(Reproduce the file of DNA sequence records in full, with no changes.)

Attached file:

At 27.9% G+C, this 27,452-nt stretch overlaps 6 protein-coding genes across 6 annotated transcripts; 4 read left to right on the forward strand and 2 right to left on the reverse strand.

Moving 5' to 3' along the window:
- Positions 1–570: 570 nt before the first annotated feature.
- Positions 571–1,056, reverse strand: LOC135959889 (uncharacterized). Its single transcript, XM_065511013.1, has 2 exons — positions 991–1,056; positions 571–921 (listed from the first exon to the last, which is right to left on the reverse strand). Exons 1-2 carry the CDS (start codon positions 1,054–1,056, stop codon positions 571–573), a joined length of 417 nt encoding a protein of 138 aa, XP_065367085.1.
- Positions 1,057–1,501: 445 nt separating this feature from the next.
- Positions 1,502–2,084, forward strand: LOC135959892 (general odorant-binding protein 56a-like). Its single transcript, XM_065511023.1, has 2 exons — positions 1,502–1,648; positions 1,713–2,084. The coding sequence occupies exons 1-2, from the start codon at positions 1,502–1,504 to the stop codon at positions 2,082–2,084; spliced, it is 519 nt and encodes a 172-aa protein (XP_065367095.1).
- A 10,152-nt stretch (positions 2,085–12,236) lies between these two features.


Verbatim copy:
At 27.9% G+C, this 27,452-nt stretch overlaps 6 protein-coding genes across 6 annotated transcripts; 4 read left to right on the forward strand and 2 right to left on the reverse strand.

Moving 5' to 3' along the window:
- Positions 1–570: 570 nt before the first annotated feature.
- Positions 571–1,056, reverse strand: LOC135959889 (uncharacterized). Its single transcript, XM_065511013.1, has 2 exons — positions 991–1,056; positions 571–921 (listed from the first exon to the last, which is right to left on the reverse strand). Exons 1-2 carry the CDS (start codon positions 1,054–1,056, stop codon positions 571–573), a joined length of 417 nt encoding a protein of 138 aa, XP_065367085.1.
- Positions 1,057–1,501: 445 nt separating this feature from the next.
- Positions 1,502–2,084, forward strand: LOC135959892 (general odorant-binding protein 56a-like). Its single transcript, XM_065511023.1, has 2 exons — positions 1,502–1,648; positions 1,713–2,084. The coding sequence occupies exons 1-2, from the start codon at positions 1,502–1,504 to the stop codon at positions 2,082–2,084; spliced, it is 519 nt and encodes a 172-aa protein (XP_065367095.1).
- A 10,152-nt stretch (positions 2,085–12,236) lies between these two features.